By Emily Birnbaum
Source: The Hill
Facebook and Twitter said Tuesday that they are working to kneecap an escalating Iran-linked online campaign that was spreading misinformation in the U.S. since months before the 2018 midterms.
In a blog post, Facebook said it removed 51 Facebook accounts, 36 Pages, seven Groups and three Instagram accounts that originated in Iran and have engaged in “coordinated” inauthentic behavior. The pages had amassed about 21,000 followers by the time they were taken down.
Facebook said the individuals behind the activity were pretending to be located in the U.S. and Europe, and at various points misrepresented themselves as journalists or news outlets in order to gain influence and amplify their messages bolstering Iran’s political agenda.
Twitter said it removed the network of 2,800 inauthentic accounts originating in Iran at the beginning of May.
“Our investigations into these accounts are ongoing,” a Twitter spokesperson told The Hill. “As we continue to investigate potential wider networks and actors, we typically avoid making any declarative public statements until we can be sure that we have reached the end of our analyses.”
Both of the company’s announcements came on the heels of a report from top cybersecurity firm FireEye, which on Wednesday published its report on an Iran-linked misinformation campaign it had identified on Facebook and Twitter.
FireEye has been investigating a network of English-language social media accounts working to promote messages supporting “Iranian political interests” – mostly anti-Israeli, pro-Palestinian and anti-Saudi sentiments. FireEye found that some of the accounts were impersonating real Americans, including some Republican political candidates who ran for the House in 2018, while others represented themselves as journalists. According to the FireEye report, some of the accounts successfully had letters to the editor and articles published in newspapers such as The New York Daily News.
According to FireEye, most of the accounts they’d been tracking over the past year were suspended around May 9.
The firm said it had identified an inauthentic social media network “engaged in inauthentic behavior and misrepresentation and that we assess with low confidence was organized in support of Iranian political interests.”
“In addition to utilizing fake American personas that espoused both progressive and conservative political stances, some accounts impersonated real American individuals, including a handful of Republican political candidates that ran for House of Representatives seats in 2018,” the group wrote.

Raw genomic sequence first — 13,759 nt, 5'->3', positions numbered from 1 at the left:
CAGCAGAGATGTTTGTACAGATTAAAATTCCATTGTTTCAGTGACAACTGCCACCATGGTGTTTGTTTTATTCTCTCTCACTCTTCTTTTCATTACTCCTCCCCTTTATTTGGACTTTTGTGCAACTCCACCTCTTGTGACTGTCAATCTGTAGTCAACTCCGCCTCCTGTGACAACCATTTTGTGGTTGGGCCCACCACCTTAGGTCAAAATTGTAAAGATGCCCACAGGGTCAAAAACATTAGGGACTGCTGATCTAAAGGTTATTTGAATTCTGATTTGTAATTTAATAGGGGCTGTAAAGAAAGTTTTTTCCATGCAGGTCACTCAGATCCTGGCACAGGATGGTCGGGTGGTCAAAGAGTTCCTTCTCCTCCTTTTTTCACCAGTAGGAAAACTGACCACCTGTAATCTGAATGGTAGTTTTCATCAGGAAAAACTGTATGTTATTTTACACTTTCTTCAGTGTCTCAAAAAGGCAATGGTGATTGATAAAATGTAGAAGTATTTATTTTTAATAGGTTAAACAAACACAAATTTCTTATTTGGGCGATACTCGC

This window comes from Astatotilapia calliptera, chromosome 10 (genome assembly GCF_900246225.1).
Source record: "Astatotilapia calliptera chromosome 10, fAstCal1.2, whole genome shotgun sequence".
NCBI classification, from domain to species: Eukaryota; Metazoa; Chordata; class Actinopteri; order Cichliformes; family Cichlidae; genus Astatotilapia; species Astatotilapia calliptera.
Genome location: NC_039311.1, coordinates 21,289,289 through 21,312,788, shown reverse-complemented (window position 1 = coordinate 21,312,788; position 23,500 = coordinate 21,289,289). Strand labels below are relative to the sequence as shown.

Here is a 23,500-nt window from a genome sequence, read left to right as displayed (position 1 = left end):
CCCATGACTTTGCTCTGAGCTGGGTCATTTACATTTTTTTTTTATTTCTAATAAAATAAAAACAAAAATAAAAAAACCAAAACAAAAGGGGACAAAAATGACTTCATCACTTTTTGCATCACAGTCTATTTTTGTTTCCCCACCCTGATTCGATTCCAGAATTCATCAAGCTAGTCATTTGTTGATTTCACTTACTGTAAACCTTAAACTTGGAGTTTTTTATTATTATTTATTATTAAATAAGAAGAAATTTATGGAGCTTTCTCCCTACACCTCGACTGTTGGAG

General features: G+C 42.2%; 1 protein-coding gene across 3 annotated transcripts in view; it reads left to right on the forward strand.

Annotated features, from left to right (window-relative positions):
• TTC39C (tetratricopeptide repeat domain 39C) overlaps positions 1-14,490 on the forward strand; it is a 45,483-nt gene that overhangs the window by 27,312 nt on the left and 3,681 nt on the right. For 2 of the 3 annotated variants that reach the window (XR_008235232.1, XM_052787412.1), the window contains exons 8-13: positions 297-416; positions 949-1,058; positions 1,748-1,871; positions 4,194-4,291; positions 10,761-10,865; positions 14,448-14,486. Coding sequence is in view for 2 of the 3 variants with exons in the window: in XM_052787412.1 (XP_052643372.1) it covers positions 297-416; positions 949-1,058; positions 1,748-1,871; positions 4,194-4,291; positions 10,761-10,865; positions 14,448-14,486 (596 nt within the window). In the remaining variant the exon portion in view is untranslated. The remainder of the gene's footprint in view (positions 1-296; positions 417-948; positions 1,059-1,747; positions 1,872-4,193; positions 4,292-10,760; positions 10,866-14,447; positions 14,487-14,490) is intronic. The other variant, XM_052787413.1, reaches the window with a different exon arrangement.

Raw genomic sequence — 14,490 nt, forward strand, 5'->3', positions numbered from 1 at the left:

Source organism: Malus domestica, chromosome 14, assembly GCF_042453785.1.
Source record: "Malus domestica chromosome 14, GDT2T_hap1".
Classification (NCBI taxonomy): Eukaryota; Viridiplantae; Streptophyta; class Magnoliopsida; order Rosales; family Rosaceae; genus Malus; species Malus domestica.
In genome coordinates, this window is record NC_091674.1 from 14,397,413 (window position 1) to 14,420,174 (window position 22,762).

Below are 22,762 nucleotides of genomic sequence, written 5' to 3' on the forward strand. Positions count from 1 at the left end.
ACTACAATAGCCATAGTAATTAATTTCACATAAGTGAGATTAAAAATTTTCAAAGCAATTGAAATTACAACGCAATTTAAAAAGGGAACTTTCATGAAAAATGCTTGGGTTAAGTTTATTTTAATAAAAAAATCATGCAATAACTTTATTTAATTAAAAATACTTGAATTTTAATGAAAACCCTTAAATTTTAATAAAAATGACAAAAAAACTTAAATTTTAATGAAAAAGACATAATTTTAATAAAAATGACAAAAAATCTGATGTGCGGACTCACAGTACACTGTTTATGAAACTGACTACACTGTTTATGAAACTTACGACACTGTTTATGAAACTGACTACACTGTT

FireEye last year released a separate report on Iranian misinformation campaigns sweeping across top social media platforms; Tuesday’s report follows up on what it has noticed since then.
Facebook said the accounts it removed included those identified by FireEye as well as some they found through their own investigation.
“Based on a tip shared by FireEye, a US cybersecurity firm, we conducted an internal investigation into suspected Iran-linked coordinated inauthentic behavior and identified this activity,” Facebook’s head of cybersecurity policy, Nathaniel Gleicher, said in a blog post.
The apparently falsified personas often represented themselves as journalists and activists, and at some points reached out to policymakers, reporters, academics, Iranian dissidents and others, according to Facebook and FireEye.
FireEye said U.S. and Israeli newspapers in some instances published letters and articles submitted by personas identified as false in the misinformation network.
On Twitter, FireEye found that Iran-linked accounts were posing as Marla Livengood, a Republican candidate for California’s 9th Congressional District in 2018, and Jineea Butler, a Republican candidate for New York’s 13th Congressional District last year. Those accounts promoted messages that align with Iran’s political interests alongside more general messages about U.S. politics, sometimes copied from the candidates’ real accounts. Those fake accounts were suspended this month.
“We were not aware of it,” Scott Winn, one of the leaders of Livengood’s campaign, told NBC News. “This seems to be kind of an ongoing problem in campaigns…we have people that are looking at what happened in the 2016 election and trying to duplicate that on a local level.”
The firm said it cannot identify whether the network is linked to the Iranian government.
“If it is of Iranian origin or supported by Iranian state actors, it would demonstrate that Iranian influence tactics extend well beyond the use of inauthentic news sites and fake social media personas, to also include the impersonation of real individuals on social media and the leveraging of legitimate Western news outlets to disseminate favorable messaging,” the report says.
Twitter in its statement criticized FireEye for failing to “share information or insights with Twitter” on its findings before it published a report.
“FireEye, a private cybersecurity firm, has issued a report and chosen not to share information or insights with Twitter prior to publication which is outside standard, responsible industry norms,” Twitter said. “Responsible disclosure should include notification and information sharing to protect against informing bad actors. Going public without these elements harms the credibility of the security research community, whose insights we support and appreciate.”